I actually wrote this post yesterday. That’s because I will be on the road almost all day today without a chance to write a story for January 23rd. Actually, my wife and I will be sort of replicating the trip made by my Schmidt ancestors 180 years ago aboard the Knickerbocker. We will be traveling north, maybe not on the Mississippi River, but more or less following that river until we get to northern Iowa. Then we will veer more to the west and head into Minnesota.
One hundred eighty years ago, the Joachim Schmidt family was aboard the Knickerbocker traveling north on the same river. Aboard that boat was Teacher J.J.F. Winter, who was recording this journey in a journal. I have been placing Teacher Winter’s entries at the bottom of each of my recent posts. I plan to continue writing some blog posts while in Minnesota when I’m not playing with my granddaughter. However, today, you just get this short account from Teacher Winter’s journal.
“On the 23rd, we came to the small but nice little city of Memphis. Here such articles as fabrics, shoes, hemp, glassware, tobacco pipes, and the like, were quite expensive. Up to this point our passage had proceeded very well, but from now on it was to be different. For a loaded boat was attached to our heavily laden steamer, –it was almost the size of a moderately large boat on the Saale or the Elbe, –and so the journey no longer proceeded as fast as heretofore, even though the ship’s engine worked furiously. As the weather grew more raw the farther north we came, illness also increased noticeably among us. This was the case chiefly among the following families. The Putzers of Naumburg, the Koeppels of Kahla, the Hermanns, Boehmes, Muellers of Planena, and others. As to my health during the trip on the steamer, I must say that, after getting over the seasickness, I felt far better, thank God, than had been the case in Germany.”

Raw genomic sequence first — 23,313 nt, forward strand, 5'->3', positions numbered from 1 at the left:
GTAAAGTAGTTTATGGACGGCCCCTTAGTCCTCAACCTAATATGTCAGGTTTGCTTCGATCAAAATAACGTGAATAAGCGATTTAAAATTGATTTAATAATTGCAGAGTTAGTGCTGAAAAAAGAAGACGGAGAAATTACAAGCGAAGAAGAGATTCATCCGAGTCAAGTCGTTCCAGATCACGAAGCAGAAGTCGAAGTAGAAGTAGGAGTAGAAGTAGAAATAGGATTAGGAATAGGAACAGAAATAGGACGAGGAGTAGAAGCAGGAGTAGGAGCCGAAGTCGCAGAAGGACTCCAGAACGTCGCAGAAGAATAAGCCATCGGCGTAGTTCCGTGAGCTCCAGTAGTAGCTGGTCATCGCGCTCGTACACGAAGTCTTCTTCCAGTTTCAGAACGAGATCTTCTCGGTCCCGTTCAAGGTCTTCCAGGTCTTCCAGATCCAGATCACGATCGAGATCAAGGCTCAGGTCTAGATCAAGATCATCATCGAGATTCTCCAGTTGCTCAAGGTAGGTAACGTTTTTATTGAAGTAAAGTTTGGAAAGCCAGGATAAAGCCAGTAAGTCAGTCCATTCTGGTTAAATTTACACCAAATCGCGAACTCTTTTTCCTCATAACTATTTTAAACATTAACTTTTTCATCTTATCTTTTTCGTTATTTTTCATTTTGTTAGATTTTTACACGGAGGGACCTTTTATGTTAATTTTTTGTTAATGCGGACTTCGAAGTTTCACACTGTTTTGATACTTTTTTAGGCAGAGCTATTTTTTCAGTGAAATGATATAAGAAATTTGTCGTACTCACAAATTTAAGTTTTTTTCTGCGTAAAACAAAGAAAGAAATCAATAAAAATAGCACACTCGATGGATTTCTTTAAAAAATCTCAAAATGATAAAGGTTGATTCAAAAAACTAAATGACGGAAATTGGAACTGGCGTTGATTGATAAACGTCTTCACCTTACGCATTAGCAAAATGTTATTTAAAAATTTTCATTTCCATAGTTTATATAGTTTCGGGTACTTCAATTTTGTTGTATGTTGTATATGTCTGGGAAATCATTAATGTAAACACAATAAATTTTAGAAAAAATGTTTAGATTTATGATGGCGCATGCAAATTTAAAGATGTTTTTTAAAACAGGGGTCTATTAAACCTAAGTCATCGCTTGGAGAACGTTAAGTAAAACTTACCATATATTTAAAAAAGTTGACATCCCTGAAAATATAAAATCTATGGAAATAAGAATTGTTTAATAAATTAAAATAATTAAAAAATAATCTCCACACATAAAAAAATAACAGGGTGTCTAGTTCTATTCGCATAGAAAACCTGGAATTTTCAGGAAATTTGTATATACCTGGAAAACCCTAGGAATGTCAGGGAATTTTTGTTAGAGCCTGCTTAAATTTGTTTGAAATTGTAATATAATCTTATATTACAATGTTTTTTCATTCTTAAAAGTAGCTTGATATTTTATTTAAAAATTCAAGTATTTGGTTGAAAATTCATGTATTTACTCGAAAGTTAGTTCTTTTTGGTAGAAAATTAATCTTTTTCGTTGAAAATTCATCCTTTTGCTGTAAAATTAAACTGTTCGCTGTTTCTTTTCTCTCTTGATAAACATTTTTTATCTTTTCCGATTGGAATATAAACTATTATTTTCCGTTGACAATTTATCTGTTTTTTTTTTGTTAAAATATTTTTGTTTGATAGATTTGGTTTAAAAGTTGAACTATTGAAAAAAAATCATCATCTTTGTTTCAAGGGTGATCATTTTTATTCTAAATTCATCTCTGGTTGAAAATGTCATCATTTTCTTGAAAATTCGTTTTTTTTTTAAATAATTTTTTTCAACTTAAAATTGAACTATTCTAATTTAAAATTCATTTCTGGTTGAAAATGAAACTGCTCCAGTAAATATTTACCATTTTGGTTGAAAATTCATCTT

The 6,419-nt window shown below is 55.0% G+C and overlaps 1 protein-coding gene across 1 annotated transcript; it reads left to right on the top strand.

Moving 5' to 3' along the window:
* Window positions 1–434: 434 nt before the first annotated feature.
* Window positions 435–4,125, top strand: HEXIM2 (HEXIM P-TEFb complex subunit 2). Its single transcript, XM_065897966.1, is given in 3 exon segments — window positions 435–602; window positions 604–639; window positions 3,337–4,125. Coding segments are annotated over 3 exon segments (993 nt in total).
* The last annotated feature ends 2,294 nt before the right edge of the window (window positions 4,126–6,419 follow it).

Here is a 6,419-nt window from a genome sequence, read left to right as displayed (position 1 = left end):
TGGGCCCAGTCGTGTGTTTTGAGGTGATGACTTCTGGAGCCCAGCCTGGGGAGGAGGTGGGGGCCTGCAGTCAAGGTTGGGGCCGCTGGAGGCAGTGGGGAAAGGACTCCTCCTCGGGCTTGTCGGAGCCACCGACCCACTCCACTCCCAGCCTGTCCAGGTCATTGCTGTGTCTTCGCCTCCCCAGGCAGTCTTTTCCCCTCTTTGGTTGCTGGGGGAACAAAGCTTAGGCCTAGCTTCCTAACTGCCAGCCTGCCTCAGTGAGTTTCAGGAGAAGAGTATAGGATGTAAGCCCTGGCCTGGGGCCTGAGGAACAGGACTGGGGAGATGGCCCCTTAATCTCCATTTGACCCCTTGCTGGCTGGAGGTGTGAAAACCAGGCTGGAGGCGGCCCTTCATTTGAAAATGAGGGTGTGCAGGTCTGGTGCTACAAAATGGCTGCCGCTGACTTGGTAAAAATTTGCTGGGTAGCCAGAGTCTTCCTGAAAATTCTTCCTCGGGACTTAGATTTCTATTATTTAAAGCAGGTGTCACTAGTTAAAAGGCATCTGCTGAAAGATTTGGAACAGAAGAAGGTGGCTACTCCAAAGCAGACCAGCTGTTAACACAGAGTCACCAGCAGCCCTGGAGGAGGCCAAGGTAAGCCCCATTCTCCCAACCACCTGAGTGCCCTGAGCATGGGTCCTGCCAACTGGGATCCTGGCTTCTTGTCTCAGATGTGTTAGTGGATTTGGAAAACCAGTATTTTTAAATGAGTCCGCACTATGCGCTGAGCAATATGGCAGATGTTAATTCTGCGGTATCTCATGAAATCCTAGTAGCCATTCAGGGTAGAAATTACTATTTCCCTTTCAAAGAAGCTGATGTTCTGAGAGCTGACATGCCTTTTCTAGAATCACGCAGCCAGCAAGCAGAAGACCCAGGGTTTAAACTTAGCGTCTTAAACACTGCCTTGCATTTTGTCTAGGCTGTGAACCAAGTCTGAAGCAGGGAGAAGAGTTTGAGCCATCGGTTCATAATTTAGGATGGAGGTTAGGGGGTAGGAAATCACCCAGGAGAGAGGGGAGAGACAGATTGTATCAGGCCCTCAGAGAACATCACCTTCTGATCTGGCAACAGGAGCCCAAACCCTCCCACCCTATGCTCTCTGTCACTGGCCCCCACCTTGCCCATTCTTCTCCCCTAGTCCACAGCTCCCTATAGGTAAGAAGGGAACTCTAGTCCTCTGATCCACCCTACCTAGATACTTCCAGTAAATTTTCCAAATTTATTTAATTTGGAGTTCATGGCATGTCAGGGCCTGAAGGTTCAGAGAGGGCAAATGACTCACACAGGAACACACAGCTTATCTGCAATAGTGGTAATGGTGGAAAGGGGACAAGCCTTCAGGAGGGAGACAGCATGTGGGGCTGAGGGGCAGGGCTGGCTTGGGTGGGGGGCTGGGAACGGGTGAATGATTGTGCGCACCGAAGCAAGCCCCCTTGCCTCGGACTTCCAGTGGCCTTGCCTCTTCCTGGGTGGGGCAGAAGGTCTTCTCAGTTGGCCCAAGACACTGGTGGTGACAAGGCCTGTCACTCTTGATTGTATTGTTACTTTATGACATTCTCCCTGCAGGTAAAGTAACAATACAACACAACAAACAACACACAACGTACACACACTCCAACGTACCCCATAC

It just so happens that our granddaughter’s mother was born in Memphis. She, too, would later settle north of Memphis and is now raising her family there. She has adapted to a different Minnesota culture and even joined a curling team recently. My ancestors were moving north to a place they would eventually settle to raise their family. They adapted and became Americans.
This little girl is the main attraction for us in Minnesota these days.
It looks like she needs someone to read to her.
If you’re reading this on January 23rd, I must have gotten the opportunity to punch the “Publish” button on my phone somewhere along my way north.